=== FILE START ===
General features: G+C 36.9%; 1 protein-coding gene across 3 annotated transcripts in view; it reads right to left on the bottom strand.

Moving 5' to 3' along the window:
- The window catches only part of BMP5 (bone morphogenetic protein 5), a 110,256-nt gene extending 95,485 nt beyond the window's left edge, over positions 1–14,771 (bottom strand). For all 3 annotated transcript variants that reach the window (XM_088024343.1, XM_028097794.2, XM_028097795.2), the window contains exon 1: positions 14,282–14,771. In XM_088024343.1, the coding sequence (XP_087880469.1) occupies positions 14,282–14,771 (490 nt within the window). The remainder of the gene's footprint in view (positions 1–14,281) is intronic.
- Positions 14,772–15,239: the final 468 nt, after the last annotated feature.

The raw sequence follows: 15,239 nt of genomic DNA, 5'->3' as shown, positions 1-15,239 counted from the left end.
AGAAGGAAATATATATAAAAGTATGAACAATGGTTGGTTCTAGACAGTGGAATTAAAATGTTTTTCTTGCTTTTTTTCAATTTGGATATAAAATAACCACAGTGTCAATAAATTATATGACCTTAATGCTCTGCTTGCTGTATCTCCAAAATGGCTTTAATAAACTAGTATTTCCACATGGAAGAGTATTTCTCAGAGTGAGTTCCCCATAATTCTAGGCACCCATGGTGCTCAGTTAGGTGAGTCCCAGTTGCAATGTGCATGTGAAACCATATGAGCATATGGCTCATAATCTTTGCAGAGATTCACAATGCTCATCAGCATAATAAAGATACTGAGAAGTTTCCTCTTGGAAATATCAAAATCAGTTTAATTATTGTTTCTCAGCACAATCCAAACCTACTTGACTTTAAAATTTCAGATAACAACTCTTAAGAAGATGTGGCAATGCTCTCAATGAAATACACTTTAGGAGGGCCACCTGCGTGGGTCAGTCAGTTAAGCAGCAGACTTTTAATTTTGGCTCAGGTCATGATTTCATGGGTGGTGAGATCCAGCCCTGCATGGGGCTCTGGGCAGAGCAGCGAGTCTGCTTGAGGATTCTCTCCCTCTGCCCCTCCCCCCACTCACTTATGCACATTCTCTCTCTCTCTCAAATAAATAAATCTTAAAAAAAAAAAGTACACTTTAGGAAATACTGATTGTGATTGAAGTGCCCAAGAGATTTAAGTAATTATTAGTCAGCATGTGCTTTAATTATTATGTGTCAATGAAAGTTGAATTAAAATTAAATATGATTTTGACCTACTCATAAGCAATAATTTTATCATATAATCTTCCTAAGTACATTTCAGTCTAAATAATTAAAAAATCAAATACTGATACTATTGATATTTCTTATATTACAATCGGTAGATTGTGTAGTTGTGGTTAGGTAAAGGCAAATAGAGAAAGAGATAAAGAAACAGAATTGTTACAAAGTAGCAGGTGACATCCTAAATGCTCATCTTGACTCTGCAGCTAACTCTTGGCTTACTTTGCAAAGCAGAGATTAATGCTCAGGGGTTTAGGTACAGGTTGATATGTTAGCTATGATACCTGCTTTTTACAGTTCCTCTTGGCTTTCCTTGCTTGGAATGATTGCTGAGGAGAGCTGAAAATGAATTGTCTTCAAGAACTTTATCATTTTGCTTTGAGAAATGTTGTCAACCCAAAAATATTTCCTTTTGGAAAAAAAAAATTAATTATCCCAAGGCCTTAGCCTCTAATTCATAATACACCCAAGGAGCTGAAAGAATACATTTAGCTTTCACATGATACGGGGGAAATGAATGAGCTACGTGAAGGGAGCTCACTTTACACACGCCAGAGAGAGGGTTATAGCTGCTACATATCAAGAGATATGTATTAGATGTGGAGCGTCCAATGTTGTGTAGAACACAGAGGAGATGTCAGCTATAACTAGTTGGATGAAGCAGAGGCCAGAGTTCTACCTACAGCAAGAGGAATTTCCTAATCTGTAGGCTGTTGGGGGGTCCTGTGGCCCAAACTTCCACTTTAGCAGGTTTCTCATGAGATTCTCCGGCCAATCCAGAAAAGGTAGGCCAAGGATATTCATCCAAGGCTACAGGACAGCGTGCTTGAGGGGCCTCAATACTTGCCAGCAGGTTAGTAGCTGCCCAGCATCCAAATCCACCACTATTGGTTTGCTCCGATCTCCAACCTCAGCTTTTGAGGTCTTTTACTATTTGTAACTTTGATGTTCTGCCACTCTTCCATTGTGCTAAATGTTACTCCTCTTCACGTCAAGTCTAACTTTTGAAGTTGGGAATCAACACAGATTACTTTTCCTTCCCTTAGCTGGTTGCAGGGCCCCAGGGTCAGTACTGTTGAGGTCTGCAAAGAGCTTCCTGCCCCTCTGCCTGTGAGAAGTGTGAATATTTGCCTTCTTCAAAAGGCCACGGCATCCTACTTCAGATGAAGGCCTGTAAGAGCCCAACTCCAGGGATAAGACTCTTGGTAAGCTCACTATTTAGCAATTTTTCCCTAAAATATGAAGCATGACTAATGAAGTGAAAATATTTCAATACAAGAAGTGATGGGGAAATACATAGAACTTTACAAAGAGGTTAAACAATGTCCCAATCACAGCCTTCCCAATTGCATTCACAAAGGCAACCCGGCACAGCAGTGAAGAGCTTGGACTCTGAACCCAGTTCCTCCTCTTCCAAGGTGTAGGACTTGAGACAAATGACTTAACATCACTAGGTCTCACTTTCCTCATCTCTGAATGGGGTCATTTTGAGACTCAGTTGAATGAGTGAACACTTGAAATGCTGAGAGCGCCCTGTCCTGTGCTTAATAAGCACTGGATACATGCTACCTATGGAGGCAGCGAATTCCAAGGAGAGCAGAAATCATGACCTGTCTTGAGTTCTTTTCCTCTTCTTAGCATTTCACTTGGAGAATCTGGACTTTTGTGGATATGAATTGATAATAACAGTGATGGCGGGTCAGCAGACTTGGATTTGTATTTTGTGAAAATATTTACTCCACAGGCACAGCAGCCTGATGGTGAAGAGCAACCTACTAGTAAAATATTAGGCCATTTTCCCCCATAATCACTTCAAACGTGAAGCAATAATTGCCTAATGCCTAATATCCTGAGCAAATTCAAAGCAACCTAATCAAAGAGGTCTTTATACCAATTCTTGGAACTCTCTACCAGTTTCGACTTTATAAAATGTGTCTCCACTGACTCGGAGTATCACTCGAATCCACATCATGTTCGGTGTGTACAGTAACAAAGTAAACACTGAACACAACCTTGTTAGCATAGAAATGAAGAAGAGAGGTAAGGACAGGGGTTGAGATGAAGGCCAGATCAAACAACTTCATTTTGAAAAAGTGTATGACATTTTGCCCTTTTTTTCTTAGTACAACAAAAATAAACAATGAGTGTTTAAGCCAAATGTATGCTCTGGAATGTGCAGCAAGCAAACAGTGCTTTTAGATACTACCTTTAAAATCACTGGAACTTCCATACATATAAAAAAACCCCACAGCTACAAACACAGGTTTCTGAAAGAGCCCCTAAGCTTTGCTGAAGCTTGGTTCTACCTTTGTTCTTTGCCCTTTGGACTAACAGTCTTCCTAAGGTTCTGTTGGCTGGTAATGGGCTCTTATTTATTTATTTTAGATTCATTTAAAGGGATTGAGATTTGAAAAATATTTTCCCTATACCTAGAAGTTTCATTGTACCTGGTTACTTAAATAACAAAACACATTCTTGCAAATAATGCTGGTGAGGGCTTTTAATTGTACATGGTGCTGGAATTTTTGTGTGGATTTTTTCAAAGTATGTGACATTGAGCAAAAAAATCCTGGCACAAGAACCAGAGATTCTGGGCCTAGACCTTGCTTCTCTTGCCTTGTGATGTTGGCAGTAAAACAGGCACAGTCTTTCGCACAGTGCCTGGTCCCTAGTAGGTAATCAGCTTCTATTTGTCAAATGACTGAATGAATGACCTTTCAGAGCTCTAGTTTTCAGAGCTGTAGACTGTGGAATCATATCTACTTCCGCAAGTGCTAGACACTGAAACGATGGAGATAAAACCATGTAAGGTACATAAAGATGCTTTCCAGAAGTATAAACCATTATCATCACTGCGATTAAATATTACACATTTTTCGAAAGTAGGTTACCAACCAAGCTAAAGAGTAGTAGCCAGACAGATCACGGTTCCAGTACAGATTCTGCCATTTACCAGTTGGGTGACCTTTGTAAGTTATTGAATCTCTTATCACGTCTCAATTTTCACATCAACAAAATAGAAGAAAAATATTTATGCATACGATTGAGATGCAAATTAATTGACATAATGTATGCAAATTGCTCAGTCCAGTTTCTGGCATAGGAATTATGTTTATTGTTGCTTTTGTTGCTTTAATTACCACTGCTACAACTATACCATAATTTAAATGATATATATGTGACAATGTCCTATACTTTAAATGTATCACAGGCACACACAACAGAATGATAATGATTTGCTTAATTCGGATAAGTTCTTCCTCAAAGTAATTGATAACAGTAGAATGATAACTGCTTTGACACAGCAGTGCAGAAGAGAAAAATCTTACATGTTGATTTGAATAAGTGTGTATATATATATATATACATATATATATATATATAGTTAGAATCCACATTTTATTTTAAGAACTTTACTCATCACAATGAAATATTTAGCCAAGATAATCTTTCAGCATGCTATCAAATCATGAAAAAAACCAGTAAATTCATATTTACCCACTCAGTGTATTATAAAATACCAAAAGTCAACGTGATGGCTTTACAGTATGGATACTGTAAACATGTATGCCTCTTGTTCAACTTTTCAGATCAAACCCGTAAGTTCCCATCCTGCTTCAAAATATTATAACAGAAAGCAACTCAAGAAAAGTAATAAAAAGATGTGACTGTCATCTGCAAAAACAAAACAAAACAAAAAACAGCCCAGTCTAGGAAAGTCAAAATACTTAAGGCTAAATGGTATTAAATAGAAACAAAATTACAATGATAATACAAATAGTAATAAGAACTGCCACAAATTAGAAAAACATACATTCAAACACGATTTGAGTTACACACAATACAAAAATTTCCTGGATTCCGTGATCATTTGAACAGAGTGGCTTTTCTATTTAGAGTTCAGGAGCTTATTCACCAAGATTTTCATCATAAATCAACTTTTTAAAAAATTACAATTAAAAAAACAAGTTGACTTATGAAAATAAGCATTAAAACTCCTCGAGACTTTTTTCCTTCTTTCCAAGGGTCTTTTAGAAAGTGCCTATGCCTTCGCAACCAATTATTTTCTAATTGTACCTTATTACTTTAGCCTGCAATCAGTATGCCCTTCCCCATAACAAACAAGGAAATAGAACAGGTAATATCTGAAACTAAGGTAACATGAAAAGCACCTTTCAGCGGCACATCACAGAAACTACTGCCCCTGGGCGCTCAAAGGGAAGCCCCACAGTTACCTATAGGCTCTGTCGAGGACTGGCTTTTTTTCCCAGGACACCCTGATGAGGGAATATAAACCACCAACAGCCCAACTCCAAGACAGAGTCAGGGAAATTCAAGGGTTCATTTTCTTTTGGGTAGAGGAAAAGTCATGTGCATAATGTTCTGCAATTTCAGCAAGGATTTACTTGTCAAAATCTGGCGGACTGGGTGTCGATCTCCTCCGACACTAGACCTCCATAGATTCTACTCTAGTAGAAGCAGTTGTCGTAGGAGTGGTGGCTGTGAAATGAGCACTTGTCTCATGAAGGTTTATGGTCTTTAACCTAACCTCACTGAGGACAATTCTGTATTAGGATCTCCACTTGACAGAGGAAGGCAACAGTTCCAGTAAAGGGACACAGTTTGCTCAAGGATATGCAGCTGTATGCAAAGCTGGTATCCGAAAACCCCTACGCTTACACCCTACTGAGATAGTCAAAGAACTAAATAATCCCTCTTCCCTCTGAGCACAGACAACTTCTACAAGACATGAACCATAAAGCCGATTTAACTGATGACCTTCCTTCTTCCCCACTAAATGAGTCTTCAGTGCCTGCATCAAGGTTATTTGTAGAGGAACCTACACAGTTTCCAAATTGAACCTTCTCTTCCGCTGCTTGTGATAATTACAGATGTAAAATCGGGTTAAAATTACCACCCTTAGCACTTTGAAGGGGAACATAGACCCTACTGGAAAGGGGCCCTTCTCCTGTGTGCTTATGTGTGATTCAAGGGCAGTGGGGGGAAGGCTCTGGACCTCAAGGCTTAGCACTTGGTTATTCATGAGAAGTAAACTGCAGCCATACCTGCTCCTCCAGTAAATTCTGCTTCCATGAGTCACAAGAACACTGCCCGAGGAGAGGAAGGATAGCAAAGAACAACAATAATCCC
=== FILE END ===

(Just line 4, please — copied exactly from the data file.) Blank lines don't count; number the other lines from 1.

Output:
- Positions 14,772–15,239: the final 468 nt, after the last annotated feature.